Gallstone-Induced Inflammatory Fibrosis: A Relentless Clinical Course of Retained Gallstones after Laparoscopic Cholecystectomy

Heestand, Gregory; Morrison, Bryant; Correa, Adrian; Palmer, Suzanne; Mateo, Rod; Hagen, Jeffrey; Genyk, Yuri; Selby, Rick; Sher, Linda
April 2006
American Surgeon;Apr2006, Vol. 72 Issue 4, p303
Academic Journal
Multiple reports in the literature confirm that retained gallstones spilled during laparoscopic cholecystectomy perpetuate chronic inflammation and suppuration long after the initial operation. Two patients who had previously undergone laparoscopic cholecystectomy presented to our institution with complications of retained stones. Patient 1 presented with right upper quadrant pain and a mass involving the right hepatic lobe. Patient 2 presented with a draining right flank abscess. Both underwent exploratory laparotomy at which time multiple abscess cavities were found, many of which contained retained gallstones. Patient 1 required reoperation for recurrent abscesses 7 months after the initial procedure and has been disease free for 6 months. Patient 2 had abscess recurrence that required percutaneous drainage 1 year after the original procedure and has not had recurrence for 4 years.


Related Articles

  • Late abscess formation after spilled gallstones masquerading as a liver mass. Casillas, S.; Kittur, D. S. // Surgical Endoscopy;May2003, Vol. 17 Issue 5, p833 

    The most common complication during laparoscopic cholecystectomy is the spillage of stones into the abdominal cavity. Although spillage occurs in 30% of cases, the potential adverse effects of this event are rare and generally manifest within months. When complications do occur, however, they...

  • Gallstone ileus after laparoscopic cholecystectomy. Ivanov, I.; Beuran, M.; Venter, M. D.; Iftimie-Nastase, I.; Smarandache, R.; Popescu, B.; Boştină, R. // Journal of Medicine & Life;Jul-Sep2012, Vol. 5 Issue 3, p335 

    Gallstone ileus represents a rare complication (0,3-0,5%) of a serious, but common disease-gallstones, which affect around 10% of the population in the USA and Western Europe. Associated diseases (usually severe), elderly patients, delayed diagnosis and therapy due to late presentation to the...

  • Delayed Presentation of Spilled Gallstones. Ong, Evelyn G.P.; Watkins, R.M. // Journal of Laparoendoscopic & Advanced Surgical Techniques;Oct99, Vol. 9 Issue 5, p445 

    Describes a case of a cutaneous sinus at the umbilical port site following spillage of gallstones during laparoscopic cholecystectomy. Rate of spillage of gallstones at laparoscopic cholecystectomy; Details of the case; Occurrence of spillage of gallstones.

  • A Comparative Study of Single Incision versus Conventional Four Ports Laparoscopic Cholecystectomy. HAJONG, RANENDRA; HAJONG, DEBOBRATTA; ANAND, MADHUR; SHARMA, GIRISH; NATUNG, TANIE // Journal of Clinical & Diagnostic Research;Oct2016, Vol. 10 Issue 10, p6 

    Introduction: Cholelithiasis is one of the most common disorders of the digestive tract encountered by general surgeons worldwide. Conventional or open cholecystectomy was the mainstay of treatment for a long time for this disease. In the 1980s laparoscopic surgery revolutionized the management...

  • GALL STONES—AN INCREASING PROBLEM: A STUDY OF HOSPITAL ADMISSIONS IN ENGLAND 1989/1990-1999/2000. Gordon, C.; Ellis, C.; Majeed, A.; Hoare, J.; Tinto, A.; Williamson, R.C.N.; Tibbs, C.; Maxwell, J.D.; Kang, J.Y. // Gut;Apr2003 Supplement 1, Vol. 52, pA109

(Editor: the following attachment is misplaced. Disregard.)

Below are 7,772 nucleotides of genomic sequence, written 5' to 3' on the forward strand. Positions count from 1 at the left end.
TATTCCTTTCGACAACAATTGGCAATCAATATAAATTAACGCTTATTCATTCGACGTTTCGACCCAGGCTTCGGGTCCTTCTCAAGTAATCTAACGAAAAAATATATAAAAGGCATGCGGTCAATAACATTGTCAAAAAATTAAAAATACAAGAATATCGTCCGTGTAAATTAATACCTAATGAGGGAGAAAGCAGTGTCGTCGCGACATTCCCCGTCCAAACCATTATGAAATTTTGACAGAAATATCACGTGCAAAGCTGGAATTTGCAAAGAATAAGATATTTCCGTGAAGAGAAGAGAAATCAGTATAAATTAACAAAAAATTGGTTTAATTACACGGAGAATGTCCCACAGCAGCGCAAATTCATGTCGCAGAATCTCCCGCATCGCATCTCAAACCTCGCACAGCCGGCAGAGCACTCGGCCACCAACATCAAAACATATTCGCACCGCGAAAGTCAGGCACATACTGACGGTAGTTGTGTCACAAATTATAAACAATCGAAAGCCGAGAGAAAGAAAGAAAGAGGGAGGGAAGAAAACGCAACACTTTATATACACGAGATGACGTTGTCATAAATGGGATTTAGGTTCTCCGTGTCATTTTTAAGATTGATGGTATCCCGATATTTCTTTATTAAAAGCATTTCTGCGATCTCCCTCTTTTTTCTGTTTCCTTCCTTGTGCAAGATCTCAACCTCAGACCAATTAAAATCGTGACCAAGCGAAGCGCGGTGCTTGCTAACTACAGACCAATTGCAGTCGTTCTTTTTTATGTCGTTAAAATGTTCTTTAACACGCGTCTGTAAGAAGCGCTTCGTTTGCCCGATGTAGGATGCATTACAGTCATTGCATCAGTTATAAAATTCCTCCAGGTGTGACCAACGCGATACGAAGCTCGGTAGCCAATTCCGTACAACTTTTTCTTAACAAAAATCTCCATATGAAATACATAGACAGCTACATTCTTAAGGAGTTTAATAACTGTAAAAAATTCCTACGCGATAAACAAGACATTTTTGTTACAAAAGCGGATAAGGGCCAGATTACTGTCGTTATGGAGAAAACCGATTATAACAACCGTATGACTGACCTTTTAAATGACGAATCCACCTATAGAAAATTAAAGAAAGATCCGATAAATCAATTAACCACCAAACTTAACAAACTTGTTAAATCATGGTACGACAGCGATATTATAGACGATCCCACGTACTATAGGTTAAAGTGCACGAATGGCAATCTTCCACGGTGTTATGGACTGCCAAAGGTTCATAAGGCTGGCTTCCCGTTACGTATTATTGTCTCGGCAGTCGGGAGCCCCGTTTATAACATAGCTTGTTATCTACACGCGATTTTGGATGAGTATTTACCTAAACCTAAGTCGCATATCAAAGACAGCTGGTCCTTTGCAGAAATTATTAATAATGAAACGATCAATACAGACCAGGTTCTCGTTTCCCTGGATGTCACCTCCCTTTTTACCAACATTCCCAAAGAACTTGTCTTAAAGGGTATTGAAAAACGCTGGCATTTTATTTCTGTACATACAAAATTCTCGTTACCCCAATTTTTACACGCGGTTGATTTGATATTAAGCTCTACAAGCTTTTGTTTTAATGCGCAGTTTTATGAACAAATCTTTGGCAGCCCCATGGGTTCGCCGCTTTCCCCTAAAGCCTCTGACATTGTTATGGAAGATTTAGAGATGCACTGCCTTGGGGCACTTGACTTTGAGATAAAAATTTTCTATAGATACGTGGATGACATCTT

Background: The frequency of admissions and operations for gall stones increased in Western countries from the 1950s to the early 1990s. Since 1990, ERCP and laparoscopic cholecystectomy have been increasingly used, and recent trends of frequency of: admission and operations for gall stones are...

  • Laparoscopic Cholecystectomy in a Patient with Situs Inversus Totalis. Nursal, Tarik Zafer; Baykal, Ataç; Iret, Düzgün; Aran, Ömer // Journal of Laparoendoscopic & Advanced Surgical Techniques;Aug2001, Vol. 11 Issue 4, p239 

    Situs inversus is a rare anomaly characterized by transposition of organs to the opposite side of the body. In this group of patients, cholelithiasis is observed with a frequency similar to the normal population. Herein, we report a patient with situs inversus totalis who underwent a successful...

  • Clipless Cholecystectomy: Which Sealer Should be Used? Kavlakoglu, Burak; Pekcici, Recep; Oral, Suleyman // World Journal of Surgery;Apr2011, Vol. 35 Issue 4, p817 

    Background: The use of the Harmonic Scalpel (HS) for cystic duct ligation began with little data about its efficacy or safety. On the other hand, there is not any literature available about the use of PlasmaKinetic Sealer (PK) for closing the cystic duct in laparoscopic cholecystectomy (LC)....

  • "Spilled" Gallstones Causing Abdominal Wall Abscess. Cheddie, S.; Allopi, L.; Singh, B. // Internet Journal of Surgery;2012, Vol. 28 Issue 4, p1 

    A 45-year-old female presented five months after laparoscopic cholecystectomy for symptomatic cholelithiasis with recurrent abdominal pain and an abdominal mass. CT scan revealed an abdominal wall abscess over the epigastric port site with a subcutaneous hyperdense focus suggesting a "spilled"...

  • Contraindications and complications of laparoscopic cholecystectomy. Rappaport, William D.; Gordon, Paul // American Family Physician;12/1/1994, Vol. 50 Issue 8, p1707 

    Discusses contraindications of laparoscopic cholecystectomy, a procedure used for the removal of symptomatic gallstones. Comparison with open cholecystectomy; Empyema of the gallbladder; Gangrenous cholecystitis; Coagulopathy; Portal hypertension; Peritonitis; Complications; Family physician's...


Read the Article


Sorry, but this item is not currently available from your library.

Try another library?
Sign out of this library

Other Topics